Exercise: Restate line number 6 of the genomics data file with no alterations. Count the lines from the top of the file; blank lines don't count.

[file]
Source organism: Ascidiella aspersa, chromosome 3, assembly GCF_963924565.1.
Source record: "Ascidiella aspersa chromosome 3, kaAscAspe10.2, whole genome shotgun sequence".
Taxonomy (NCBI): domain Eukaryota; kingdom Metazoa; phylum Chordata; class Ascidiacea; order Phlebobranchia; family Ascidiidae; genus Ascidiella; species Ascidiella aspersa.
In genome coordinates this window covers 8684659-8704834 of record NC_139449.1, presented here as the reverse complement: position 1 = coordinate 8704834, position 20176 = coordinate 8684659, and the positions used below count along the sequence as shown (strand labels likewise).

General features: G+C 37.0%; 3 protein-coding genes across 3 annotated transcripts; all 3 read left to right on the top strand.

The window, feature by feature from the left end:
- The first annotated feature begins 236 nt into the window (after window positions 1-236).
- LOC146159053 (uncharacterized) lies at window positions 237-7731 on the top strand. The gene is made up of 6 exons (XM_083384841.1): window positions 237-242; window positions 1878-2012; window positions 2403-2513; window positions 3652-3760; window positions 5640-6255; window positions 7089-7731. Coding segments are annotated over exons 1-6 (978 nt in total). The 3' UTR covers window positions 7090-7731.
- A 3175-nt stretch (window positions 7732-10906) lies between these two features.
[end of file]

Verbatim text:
The window, feature by feature from the left end: